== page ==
Wang-Huei Sheng; Wen-Je Ko; Jann-Tay Wang; Shan-Chwen Chang; Po-Ren Hsueh; Kwen-Tay Luh



Paradoxical air embolism following central venous catheter removal.  


Central venous catheters are commonly used in the management of critically ill patients. This case report described a rare but potentially fatal complication of central venous catheter use. A 52-year-old man underwent mechanical aortic valve replacement for infective endocarditis. On day 8 postoperatively he accidentally removed his catheter and collapsed with symptoms and signs suggestive of a cerebral air embolism. A transthoracic echocardiogram showed air bubbles in both the right and left ventricles of the heart confirming the presence of a paradoxical air embolism. PMID:24072837

Khan, Hiba; Zaidi, Afzal



Multilumen Central Venous Catheters Increase Risk for Catheter-Related Bloodstream Infection: Prospective Surveillance Study  

Microsoft Academic Search

Background: Catheter-related bloodstream infections (CRBSI) are a leading cause of nosocomial infections associated with significant mortality and costs. The objective of this study was to determine the rate of CRBSI in two large Swiss hospitals and to identify risk factors for this condition. Patients and Methods: During 1 year all central venous catheter (CVC)-inserted in patients admitted for visceral, orthopedic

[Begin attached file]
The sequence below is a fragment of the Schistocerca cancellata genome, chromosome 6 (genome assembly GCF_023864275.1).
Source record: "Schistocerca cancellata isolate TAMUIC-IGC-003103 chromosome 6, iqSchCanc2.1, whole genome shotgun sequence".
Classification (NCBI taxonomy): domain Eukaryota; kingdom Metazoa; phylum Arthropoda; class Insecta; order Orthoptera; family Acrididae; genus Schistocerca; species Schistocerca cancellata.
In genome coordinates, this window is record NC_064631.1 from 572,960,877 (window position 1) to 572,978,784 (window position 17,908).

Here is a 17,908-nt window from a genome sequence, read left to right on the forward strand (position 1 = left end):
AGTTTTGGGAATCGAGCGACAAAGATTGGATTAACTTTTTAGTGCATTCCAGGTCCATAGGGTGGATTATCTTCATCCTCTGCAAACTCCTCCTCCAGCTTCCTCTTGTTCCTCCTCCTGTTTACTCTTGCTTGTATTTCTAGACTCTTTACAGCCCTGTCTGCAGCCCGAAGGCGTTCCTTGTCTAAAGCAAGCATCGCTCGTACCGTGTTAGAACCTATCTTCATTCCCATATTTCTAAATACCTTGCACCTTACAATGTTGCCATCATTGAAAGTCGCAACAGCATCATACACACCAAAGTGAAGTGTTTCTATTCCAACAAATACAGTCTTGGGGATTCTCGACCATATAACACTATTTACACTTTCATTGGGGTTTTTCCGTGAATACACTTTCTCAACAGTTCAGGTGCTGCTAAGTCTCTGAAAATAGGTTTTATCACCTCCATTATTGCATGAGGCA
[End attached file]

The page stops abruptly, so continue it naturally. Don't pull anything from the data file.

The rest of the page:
A. Templeton; M. Schlegel; F. Fleisch; G. Rettenmund; B. Schöbi; S. Henz; G. Eich



[Retrograde cavernous sinus air embolism after central venous catheter removal].  


Air embolism is a rare, but occasionally fatal complication of peripheral and central venous catheterization. We present a case of an 89-year-old female, who had a central venous catheter placed in her right jugular vein during the perioperative period for right femoral subtrochanteric fracture. On the day following her operation, level of consciousness worsened a few minutes after the catheter was removed. CT scan showed air bubbles in bilateral cavernous sinuses and brachiocephalic vein. Administration of 100% oxygen was started, and she regained consciousness a few hours later, finally air bubbles disappeared on a CT scan performed 10 hours after onset. Air embolism should be taken into consideration when treating venous catheters, and appropriate O? administration and radiological examinations must be performed immediately if level of consciousness or vital signs deteriorate. PMID:23100388